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Awards-
About the Author-
  • EDWARD J. LARSON received the Pulitzer Prize for History for Summer for the Gods: The Scopes Trial and America's Continuing Debate over Science and Religion. He is the co-author of Modern Library's The Constitutional Convention: A Narrative History from the Notes of James Madison and author of The Return of George Washington: Uniting the States, 1783-1789, and A Magnificent Catastrophe: The Tumultuous Election of 1800. He was an inaugural fellow at the National Library for the Study of George Washington. Larson is University Professor of History and holds the Hugh & Hazel Darling Chair in Law at Pepperdine University. He travels widely as a media commentator, visiting instructor, and guest speaker.

Reviews-
  • AudioFile Magazine Larson is an exceptionally fine historian, storyteller, and prose master, and Mark Bramhall amplifies those qualities in his restrained and expertly paced narration. Wisely--thankfully--Bramhall doesn't attempt to reproduce the voices of Washington or others but through subtle changes in tone and inflection suggests character, temperament, and state of mind. On the page, eighteenth-century rhetoric can be difficult to parse from writer to writer, and for that reason alone an audio performance is a convenience and an enhancement. Here, too, Washington--remote and passive as a historical figure--comes to life as a farmer, botanist, landowner, politician, and a man you'd like to spend an evening with. D.A.W. Winner of AudioFile Earphones Award © AudioFile 2014, Portland, Maine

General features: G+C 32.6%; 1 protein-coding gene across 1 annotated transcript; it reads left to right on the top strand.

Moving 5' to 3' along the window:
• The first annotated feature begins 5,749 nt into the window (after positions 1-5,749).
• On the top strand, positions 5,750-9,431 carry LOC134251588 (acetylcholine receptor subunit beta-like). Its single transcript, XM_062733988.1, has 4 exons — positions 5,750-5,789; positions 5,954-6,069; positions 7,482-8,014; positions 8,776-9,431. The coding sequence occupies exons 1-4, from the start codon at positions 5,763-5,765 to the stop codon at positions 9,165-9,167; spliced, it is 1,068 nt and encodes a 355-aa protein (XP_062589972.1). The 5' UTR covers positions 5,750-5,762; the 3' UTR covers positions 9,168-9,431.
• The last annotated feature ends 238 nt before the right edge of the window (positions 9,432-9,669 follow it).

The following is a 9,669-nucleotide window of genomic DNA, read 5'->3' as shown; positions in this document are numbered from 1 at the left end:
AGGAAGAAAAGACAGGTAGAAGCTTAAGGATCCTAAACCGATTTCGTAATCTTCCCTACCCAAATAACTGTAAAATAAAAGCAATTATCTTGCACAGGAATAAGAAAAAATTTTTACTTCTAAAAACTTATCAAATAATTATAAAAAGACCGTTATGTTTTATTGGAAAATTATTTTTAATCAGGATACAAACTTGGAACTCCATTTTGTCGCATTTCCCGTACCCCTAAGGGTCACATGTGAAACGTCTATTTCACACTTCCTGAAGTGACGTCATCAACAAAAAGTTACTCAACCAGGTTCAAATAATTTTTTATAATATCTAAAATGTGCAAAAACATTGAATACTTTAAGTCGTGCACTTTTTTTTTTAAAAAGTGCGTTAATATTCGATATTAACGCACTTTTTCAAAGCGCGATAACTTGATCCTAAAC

• Publisher's Weekly

    August 4, 2014
    After eight years of leading the fledgling colonies in their war for independence, George Washington resigned as commander-in-chief in order to return to private life. Yet the difficulties of establishing a new nation drew Washington back, and historian Larson, Pulitzer Prize–winner for Summer for the Gods, vividly recounts those events that led to Washington’s election as the first president of the United States. Washington spent the first two post-revolutionary years tending to Mount Vernon and his western lands, but kept close watch on the young confederacy’s political growing pains. Initially ambivalent about returning to politics, his sense that division among the states threatened national liberty caused him to join the Constitutional Convention in 1787. Larson brings to life the founders’ daily struggles to draw up a document that would preserve individual liberty while ensuring the new government’s supreme power and sovereignty. During the next year, with the Constitution in place, Washington articulated “three main objectives for America under the Constitution: respect abroad, prosperity at home, and development westward.” On May 1, 1789, Americans awoke under their first full federal administration, and “neither they nor their President would ever be the same.” Larson’s compulsively readable history shines new light on a little-discussed period of Washington’s life, illustrating his role as the indispensable American.

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The Return of George Washington
1783-1789
Edward J. Larson